Scotland in top 10 in Europe for specialist palliative care
Levels of specialist palliative care services in Scotland rank consistently in the top 10 across Europe, a study by the University of Glasgow has found.
The study reveals the provision of specialist palliative care services in Scotland and compares levels of coverage with other European Union countries to outline gaps and areas for improvement in Scotland’s palliative care provision.
The results, published today in BMJ Supportive and Palliative Care, show for the first time how Scotland fares in its provision of three types of specialist palliative care (SPC) service: inpatient units, hospital support teams and home care teams.
The University of Glasgow team analysed data from the recent Scottish Atlas of Palliative Care and compared it with data from the European Atlas of Palliative Care. Published in 2016, the Scottish Atlas of Palliative Care unlocked the possibility of benchmarking Scotland’s provision against other EU countries. Scottish data had previously been encompassed within UK data.
Scotland was found to have a total of 23 SPC inpatient units containing 349 beds, 27 SPC hospital support teams and 38 SPC home care teams.
Relative to other EU countries, Scotland ranked seventh for provision of SPC inpatient units and hospital support teams, and fifth for home care teams.
The objective of the second part of the study was to place coverage of Scotland’s specialist palliative care services in relation to an ideal 100% ‘gold standard’ set by the European Association for Palliative Care. Coverage for these services was 85% for inpatient units, 100% for hospital support teams and 72% for home care teams.
David Clark, Professor of Medical Sociology at the University of Glasgow, said: “The results are encouraging. Scotland is in the top 10 EU countries for all three types of service – not many countries do as consistently well across the board. However, the level of coverage of specialist home care teams shows room for improvement.
“I hope that the paper will spark further discussion and will be of use to the unfolding work of meeting the commitments laid out in the Scottish Government’s Strategic Framework for Action on Palliative and End of Life Care.”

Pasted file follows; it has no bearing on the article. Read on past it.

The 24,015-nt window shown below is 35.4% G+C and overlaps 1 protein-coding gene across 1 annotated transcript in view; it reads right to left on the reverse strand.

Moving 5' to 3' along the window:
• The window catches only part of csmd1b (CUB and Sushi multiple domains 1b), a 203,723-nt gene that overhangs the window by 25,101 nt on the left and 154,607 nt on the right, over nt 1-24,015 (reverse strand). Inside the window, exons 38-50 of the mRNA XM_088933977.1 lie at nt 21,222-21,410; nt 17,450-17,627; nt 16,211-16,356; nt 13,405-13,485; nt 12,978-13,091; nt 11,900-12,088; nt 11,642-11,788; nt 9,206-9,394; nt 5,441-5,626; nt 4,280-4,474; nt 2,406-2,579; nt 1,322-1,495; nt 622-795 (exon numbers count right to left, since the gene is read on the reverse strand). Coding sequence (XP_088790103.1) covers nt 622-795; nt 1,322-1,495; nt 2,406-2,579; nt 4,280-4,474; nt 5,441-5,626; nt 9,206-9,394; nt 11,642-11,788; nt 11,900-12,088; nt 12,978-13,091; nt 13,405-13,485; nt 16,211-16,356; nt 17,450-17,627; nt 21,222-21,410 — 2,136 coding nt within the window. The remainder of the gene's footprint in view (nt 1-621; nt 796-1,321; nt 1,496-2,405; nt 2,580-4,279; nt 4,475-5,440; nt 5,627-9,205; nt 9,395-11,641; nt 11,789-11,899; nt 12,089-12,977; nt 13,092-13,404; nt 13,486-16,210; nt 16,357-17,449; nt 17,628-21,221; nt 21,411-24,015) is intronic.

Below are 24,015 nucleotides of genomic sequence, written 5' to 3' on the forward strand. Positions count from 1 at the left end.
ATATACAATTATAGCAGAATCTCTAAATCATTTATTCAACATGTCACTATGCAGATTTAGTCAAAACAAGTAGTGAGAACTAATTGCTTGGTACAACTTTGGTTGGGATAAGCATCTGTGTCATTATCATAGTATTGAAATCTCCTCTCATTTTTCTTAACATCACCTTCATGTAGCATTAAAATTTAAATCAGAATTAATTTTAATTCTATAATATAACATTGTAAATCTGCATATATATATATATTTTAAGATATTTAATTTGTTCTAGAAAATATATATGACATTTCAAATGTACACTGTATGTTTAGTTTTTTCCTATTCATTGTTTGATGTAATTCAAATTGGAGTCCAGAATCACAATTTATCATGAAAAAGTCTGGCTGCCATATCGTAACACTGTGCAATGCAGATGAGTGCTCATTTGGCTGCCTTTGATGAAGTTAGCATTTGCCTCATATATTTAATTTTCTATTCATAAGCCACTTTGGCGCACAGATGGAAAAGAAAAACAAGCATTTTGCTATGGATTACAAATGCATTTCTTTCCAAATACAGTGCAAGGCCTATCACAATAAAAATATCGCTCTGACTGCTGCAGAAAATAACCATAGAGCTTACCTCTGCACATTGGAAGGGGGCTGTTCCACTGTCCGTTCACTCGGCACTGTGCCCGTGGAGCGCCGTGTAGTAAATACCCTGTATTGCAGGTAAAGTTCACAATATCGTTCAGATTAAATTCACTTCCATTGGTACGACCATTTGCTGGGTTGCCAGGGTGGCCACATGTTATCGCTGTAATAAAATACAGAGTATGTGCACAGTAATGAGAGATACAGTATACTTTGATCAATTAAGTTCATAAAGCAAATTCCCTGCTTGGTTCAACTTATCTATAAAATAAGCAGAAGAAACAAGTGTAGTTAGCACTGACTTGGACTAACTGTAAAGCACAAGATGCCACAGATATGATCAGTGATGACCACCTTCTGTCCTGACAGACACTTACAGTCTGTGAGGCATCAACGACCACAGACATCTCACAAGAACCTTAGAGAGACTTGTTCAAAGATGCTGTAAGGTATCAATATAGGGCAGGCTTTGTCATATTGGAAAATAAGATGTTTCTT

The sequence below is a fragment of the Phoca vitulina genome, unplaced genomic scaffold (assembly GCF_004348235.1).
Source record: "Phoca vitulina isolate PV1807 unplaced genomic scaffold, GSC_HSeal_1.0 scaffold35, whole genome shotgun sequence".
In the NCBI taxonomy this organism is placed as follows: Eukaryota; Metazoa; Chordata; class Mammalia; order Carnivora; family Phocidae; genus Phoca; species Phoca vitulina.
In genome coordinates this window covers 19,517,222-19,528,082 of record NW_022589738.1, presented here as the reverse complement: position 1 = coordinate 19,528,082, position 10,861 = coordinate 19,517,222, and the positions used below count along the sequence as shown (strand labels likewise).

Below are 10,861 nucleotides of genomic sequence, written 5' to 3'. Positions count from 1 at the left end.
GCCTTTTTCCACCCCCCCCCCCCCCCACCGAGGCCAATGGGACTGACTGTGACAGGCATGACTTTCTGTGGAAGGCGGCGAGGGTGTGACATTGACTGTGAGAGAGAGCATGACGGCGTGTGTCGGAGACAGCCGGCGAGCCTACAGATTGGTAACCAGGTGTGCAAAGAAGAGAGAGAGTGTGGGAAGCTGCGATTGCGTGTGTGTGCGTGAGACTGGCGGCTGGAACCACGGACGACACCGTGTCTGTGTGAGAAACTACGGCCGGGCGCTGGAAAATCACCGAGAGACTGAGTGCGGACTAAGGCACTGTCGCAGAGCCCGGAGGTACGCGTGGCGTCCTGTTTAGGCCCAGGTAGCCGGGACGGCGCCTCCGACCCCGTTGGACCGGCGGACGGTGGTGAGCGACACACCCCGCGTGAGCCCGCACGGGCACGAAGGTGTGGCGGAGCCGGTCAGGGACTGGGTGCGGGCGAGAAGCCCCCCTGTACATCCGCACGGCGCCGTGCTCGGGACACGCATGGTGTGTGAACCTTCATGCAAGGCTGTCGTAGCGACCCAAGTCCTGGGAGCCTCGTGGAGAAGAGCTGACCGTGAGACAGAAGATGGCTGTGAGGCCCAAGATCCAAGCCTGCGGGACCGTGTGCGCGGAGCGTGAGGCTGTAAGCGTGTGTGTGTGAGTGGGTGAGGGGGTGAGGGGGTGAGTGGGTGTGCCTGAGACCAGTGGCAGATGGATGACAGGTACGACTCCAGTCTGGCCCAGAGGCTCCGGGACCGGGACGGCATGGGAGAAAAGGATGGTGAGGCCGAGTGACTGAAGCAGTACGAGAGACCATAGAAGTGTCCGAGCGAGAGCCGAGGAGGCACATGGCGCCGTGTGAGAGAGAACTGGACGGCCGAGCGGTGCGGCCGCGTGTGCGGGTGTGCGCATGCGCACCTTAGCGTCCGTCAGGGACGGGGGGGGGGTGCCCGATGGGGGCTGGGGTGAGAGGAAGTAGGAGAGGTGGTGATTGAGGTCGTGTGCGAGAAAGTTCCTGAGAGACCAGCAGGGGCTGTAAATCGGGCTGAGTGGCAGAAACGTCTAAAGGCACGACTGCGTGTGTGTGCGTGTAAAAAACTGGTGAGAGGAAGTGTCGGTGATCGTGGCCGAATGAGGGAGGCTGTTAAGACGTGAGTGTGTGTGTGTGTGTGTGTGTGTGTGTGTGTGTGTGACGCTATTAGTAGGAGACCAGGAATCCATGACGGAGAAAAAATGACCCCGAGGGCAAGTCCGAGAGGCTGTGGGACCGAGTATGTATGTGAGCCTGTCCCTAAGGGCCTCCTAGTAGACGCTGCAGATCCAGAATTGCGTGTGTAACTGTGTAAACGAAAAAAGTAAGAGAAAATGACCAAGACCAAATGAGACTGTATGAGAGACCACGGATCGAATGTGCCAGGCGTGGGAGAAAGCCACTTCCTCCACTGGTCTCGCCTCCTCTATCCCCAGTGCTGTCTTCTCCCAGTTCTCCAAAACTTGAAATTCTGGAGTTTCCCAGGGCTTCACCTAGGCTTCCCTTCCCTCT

This work responds to a commitment in the 2016 Strategic Framework for Action in Palliative and End of Life Care, a Scottish Government publication which in turn was a response to the World Health Assembly resolution in 2014 which requires all governments to recognise palliative care and to make provision for it in their national health policies.
National policy in Scotland has focused on the delivery of palliative care at home or in a home-like setting. The results of this study support a focus on developing specialist palliative care services in community settings to meet Scotland’s policy ambitions.
Aileen Campbell, Minister for Public Health and Sport, said: "We welcome this research which shows that Scotland continues to be a leader in providing high quality specialist palliative and end of life care. This is a tribute to the compassion, commitment and dedication of those working across our health and social care services.
"This work serves to highlight the importance of developing services in community settings to meet local need. This is one of the overarching themes of our Strategic Framework for Action on Palliative and End of Life Care and this research will be helpful in taking this work forward."
Richard Meade, Marie Curie Head of Policy and Public Affairs Scotland, said: “This important new study highlights that we need to do more to reach terminally ill people in their communities. Supporting people and developing resources in the community not only allows them to be cared for at home, where they would most like to be, but can also help reduce admissions and stays in hospital. We know that around a quarter of those who need palliative care in Scotland do not get it. The Scottish Government has committed to doubling palliative care services in the community and we look forward to seeing this progress.”
Mark Hazelwood, Chief Executive of the Scottish Partnership for Palliative Care, said: “As well as delivering expert care directly, specialist palliative care services provide education, support and advice to other practitioners across the health and care system. We welcome this research as part of a wider discussion of the adequacy of services available in Scotland to meet the needs of people experiencing declining health, death, dying and bereavement.”
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First published: 2 August 2017